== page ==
This is quite a common symptom at any time during pregnancy, but if you suddenly feel nauseous at this stage, it could be a sign that you will soon be going into labour. If you experience severe nausea, or you start vomiting, let your healthcare provider know as it can sometimes be a sign of complications such as pre-eclampsia or HELLP.

What is HELLP, you say? The long and complicated name is hemolysis elevated liver enzymes and low platelets, and in simple terms it is when the liver is not functioning properly, resulting in an increased chance of bleeding as the platelet count is low.

Braxton Hicks

These contractions are possibly increasing in frequency. They should not be painful and should dissipate if you sit or lie down as they are usually triggered by physical activity. It is wise to keep an eye on them, and if they become strong or occur at regular intervals, contact your healthcare provider as you could be in early labour.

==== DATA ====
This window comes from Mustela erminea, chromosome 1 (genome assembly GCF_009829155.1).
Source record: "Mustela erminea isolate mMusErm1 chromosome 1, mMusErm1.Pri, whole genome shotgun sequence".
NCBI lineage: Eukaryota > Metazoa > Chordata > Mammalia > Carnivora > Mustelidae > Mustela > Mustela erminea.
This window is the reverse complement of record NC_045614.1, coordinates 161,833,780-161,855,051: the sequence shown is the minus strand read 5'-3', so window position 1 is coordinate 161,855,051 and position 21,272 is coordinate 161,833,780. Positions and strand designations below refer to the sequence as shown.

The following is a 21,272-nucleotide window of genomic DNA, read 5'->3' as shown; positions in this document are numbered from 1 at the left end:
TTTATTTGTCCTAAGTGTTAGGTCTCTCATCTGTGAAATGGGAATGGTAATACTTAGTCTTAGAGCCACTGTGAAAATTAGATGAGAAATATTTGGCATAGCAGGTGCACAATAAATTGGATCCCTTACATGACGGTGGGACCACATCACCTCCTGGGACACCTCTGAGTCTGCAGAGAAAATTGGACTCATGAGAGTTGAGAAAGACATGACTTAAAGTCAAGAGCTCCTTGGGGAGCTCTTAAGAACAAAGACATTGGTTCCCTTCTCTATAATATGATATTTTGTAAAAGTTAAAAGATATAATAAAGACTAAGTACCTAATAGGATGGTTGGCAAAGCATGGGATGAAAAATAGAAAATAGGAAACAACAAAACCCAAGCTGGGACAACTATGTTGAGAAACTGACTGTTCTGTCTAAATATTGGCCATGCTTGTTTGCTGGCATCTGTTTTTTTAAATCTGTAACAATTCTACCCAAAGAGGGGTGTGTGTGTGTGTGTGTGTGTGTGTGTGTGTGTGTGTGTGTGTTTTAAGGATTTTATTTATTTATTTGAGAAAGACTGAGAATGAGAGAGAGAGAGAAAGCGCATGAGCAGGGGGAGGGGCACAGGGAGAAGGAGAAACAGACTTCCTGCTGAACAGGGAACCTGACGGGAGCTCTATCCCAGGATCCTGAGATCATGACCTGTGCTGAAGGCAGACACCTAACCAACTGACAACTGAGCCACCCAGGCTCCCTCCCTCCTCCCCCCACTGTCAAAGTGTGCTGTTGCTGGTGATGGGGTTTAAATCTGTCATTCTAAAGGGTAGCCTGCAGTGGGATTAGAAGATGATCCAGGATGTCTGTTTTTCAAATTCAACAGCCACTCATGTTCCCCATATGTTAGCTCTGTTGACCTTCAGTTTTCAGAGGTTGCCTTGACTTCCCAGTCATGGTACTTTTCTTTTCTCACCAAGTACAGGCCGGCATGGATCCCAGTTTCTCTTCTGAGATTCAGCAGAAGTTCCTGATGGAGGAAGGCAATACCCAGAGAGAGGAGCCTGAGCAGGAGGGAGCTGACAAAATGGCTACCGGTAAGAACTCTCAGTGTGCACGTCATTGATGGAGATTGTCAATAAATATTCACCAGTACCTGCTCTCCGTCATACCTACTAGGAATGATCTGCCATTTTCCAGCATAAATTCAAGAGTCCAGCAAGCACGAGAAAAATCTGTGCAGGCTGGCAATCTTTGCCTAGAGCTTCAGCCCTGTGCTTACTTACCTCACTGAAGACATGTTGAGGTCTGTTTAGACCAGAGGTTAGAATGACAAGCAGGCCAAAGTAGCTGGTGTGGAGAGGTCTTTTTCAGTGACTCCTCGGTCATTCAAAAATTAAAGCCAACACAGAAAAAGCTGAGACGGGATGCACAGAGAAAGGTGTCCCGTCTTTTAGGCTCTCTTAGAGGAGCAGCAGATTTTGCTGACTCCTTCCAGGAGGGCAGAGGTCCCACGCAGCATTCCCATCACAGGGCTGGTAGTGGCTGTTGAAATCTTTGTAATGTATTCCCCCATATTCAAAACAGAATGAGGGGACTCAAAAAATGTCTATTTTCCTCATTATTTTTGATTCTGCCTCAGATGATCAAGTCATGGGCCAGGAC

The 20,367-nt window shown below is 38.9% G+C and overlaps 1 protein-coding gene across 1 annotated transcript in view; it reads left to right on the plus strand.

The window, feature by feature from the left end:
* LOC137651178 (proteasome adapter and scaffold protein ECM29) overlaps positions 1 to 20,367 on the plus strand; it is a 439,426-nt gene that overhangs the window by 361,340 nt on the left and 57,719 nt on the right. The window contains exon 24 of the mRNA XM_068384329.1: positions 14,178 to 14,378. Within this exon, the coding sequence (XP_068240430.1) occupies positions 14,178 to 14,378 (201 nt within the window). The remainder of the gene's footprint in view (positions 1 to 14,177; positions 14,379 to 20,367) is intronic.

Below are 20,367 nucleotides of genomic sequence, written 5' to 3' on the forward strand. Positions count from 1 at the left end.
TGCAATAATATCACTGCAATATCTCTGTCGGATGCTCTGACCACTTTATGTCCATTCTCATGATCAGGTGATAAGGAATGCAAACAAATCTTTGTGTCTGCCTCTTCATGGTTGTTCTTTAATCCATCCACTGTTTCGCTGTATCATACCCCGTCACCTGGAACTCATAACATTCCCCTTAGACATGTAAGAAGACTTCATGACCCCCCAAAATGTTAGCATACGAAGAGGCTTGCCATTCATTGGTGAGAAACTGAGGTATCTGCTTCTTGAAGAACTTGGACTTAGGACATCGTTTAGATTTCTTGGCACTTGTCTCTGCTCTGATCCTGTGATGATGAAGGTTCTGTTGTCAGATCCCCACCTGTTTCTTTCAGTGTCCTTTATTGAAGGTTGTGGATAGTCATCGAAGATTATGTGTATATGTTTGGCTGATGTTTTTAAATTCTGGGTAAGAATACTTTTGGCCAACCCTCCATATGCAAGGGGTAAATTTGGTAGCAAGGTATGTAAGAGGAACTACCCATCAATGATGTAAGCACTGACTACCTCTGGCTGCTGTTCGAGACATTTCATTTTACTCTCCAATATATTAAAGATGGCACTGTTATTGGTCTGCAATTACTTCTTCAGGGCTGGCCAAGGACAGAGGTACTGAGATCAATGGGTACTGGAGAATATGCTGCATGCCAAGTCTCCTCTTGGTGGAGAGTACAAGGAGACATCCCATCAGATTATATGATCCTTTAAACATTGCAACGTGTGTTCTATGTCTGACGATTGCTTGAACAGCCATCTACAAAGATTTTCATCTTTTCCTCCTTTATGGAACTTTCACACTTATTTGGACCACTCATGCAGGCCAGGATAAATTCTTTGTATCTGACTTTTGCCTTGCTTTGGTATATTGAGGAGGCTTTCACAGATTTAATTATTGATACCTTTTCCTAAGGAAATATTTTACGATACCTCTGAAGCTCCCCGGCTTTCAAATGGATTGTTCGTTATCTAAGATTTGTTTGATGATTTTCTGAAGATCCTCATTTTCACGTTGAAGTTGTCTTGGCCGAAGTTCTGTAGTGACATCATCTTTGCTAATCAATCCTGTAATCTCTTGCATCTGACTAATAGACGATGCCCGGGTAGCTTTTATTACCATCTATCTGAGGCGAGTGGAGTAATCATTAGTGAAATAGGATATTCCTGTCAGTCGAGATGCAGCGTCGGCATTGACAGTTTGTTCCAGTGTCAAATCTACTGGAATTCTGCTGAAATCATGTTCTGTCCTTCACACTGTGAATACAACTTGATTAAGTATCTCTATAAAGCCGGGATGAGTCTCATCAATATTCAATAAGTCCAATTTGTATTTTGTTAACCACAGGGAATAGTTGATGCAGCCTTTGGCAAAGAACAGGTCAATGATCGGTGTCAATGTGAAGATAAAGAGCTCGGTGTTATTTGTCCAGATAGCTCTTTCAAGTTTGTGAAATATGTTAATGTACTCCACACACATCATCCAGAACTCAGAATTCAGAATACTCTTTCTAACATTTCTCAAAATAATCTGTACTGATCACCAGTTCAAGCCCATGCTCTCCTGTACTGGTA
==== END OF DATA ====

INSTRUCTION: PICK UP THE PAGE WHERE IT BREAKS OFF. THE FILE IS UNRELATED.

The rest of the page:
Pelvic pain

As baby’s head presses on the pelvis, hips, and bladder, you will feel discomfort in the pelvic area. Being fitted for and wearing a sling or preggie belt may help to support the weight of your abdomen and relieve pain in the back and pelvis. Try to rest as much as possible.

Mucus plug

The function of the mucus plug is to seal off the uterus to protect your baby from infection, and you could find that it becomes dislodged anytime between week 37 and labour as the cervix dilates in readiness for birth. This discharge and could be colourless, yellow, pink, or tinted with blood, which is then known as a ‘bloody show.’ If this happens before labour starts, you need to bring it to the attention of your doctor as you will be vulnerable to infection.